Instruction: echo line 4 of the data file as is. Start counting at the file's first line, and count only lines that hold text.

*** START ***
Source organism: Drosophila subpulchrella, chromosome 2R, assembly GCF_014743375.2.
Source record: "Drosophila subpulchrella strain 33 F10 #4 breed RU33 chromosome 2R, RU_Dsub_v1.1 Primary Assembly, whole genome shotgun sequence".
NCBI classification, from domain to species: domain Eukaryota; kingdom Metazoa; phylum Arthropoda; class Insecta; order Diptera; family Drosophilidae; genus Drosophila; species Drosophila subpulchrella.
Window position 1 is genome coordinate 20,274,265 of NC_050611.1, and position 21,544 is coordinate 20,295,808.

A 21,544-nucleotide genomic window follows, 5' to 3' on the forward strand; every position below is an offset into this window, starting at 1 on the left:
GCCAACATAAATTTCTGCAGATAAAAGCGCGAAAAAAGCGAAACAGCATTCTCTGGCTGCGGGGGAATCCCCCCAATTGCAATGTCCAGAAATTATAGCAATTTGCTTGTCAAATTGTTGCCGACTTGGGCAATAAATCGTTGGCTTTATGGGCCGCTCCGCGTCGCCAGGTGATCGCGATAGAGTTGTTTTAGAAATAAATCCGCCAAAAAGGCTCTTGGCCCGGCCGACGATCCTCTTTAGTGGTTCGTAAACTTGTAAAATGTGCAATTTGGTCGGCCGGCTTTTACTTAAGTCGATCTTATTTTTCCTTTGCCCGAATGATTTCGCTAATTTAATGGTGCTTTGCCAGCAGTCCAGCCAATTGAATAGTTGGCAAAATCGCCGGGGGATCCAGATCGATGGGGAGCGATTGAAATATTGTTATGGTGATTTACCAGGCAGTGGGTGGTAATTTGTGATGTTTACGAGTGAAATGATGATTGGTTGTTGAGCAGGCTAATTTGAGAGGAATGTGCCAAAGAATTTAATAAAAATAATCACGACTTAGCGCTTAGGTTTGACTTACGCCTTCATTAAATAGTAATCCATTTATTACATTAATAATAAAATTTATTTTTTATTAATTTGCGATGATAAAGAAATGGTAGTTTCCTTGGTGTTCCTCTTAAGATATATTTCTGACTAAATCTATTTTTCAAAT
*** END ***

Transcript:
Window position 1 is genome coordinate 20,274,265 of NC_050611.1, and position 21,544 is coordinate 20,295,808.